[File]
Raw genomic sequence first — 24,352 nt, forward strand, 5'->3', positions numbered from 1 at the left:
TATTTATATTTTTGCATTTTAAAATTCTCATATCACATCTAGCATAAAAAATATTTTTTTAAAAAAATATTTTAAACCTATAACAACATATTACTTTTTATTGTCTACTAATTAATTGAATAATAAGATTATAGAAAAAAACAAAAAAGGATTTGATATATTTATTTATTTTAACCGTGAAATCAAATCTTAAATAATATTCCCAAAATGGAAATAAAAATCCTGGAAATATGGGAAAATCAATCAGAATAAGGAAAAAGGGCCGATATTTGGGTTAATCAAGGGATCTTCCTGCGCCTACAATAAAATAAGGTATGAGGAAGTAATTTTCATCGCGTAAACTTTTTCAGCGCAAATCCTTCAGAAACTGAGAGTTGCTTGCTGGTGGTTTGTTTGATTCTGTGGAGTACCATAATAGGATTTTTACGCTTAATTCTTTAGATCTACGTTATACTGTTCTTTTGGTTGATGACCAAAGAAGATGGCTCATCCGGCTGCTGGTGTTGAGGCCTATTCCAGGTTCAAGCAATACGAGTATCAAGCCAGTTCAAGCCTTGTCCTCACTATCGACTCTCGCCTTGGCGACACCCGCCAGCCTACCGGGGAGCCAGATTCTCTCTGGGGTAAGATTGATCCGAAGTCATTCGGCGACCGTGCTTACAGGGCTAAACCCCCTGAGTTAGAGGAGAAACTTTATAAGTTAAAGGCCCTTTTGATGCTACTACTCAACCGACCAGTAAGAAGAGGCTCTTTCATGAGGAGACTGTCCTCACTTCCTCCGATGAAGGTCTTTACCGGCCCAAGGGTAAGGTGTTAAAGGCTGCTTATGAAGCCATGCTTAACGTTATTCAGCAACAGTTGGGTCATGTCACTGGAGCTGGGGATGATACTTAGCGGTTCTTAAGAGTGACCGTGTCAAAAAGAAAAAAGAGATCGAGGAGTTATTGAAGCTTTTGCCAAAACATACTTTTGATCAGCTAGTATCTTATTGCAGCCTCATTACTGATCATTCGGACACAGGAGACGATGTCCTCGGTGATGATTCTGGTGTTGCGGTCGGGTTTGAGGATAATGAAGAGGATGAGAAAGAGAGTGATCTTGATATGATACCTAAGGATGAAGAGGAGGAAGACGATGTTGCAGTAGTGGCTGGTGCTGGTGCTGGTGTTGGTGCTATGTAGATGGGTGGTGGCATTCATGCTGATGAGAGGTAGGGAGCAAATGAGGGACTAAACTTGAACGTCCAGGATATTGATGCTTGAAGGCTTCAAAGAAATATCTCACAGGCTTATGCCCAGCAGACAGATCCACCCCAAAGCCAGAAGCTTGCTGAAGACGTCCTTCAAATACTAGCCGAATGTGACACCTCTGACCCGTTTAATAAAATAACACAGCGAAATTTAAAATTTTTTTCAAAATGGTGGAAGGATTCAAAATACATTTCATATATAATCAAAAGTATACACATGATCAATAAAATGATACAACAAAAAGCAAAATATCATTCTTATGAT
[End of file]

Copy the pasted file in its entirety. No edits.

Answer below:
Raw genomic sequence first — 24,352 nt, forward strand, 5'->3', positions numbered from 1 at the left:
TATTTATATTTTTGCATTTTAAAATTCTCATATCACATCTAGCATAAAAAATATTTTTTTAAAAAAATATTTTAAACCTATAACAACATATTACTTTTTATTGTCTACTAATTAATTGAATAATAAGATTATAGAAAAAAACAAAAAAGGATTTGATATATTTATTTATTTTAACCGTGAAATCAAATCTTAAATAATATTCCCAAAATGGAAATAAAAATCCTGGAAATATGGGAAAATCAATCAGAATAAGGAAAAAGGGCCGATATTTGGGTTAATCAAGGGATCTTCCTGCGCCTACAATAAAATAAGGTATGAGGAAGTAATTTTCATCGCGTAAACTTTTTCAGCGCAAATCCTTCAGAAACTGAGAGTTGCTTGCTGGTGGTTTGTTTGATTCTGTGGAGTACCATAATAGGATTTTTACGCTTAATTCTTTAGATCTACGTTATACTGTTCTTTTGGTTGATGACCAAAGAAGATGGCTCATCCGGCTGCTGGTGTTGAGGCCTATTCCAGGTTCAAGCAATACGAGTATCAAGCCAGTTCAAGCCTTGTCCTCACTATCGACTCTCGCCTTGGCGACACCCGCCAGCCTACCGGGGAGCCAGATTCTCTCTGGGGTAAGATTGATCCGAAGTCATTCGGCGACCGTGCTTACAGGGCTAAACCCCCTGAGTTAGAGGAGAAACTTTATAAGTTAAAGGCCCTTTTGATGCTACTACTCAACCGACCAGTAAGAAGAGGCTCTTTCATGAGGAGACTGTCCTCACTTCCTCCGATGAAGGTCTTTACCGGCCCAAGGGTAAGGTGTTAAAGGCTGCTTATGAAGCCATGCTTAACGTTATTCAGCAACAGTTGGGTCATGTCACTGGAGCTGGGGATGATACTTAGCGGTTCTTAAGAGTGACCGTGTCAAAAAGAAAAAAGAGATCGAGGAGTTATTGAAGCTTTTGCCAAAACATACTTTTGATCAGCTAGTATCTTATTGCAGCCTCATTACTGATCATTCGGACACAGGAGACGATGTCCTCGGTGATGATTCTGGTGTTGCGGTCGGGTTTGAGGATAATGAAGAGGATGAGAAAGAGAGTGATCTTGATATGATACCTAAGGATGAAGAGGAGGAAGACGATGTTGCAGTAGTGGCTGGTGCTGGTGCTGGTGTTGGTGCTATGTAGATGGGTGGTGGCATTCATGCTGATGAGAGGTAGGGAGCAAATGAGGGACTAAACTTGAACGTCCAGGATATTGATGCTTGAAGGCTTCAAAGAAATATCTCACAGGCTTATGCCCAGCAGACAGATCCACCCCAAAGCCAGAAGCTTGCTGAAGACGTCCTTCAAATACTAGCCGAATGTGACACCTCTGACCCGTTTAATAAAATAACACAGCGAAATTTAAAATTTTTTTCAAAATGGTGGAAGGATTCAAAATACATTTCATATATAATCAAAAGTATACACATGATCAATAAAATGATACAACAAAAAGCAAAATATCATTCTTATGAT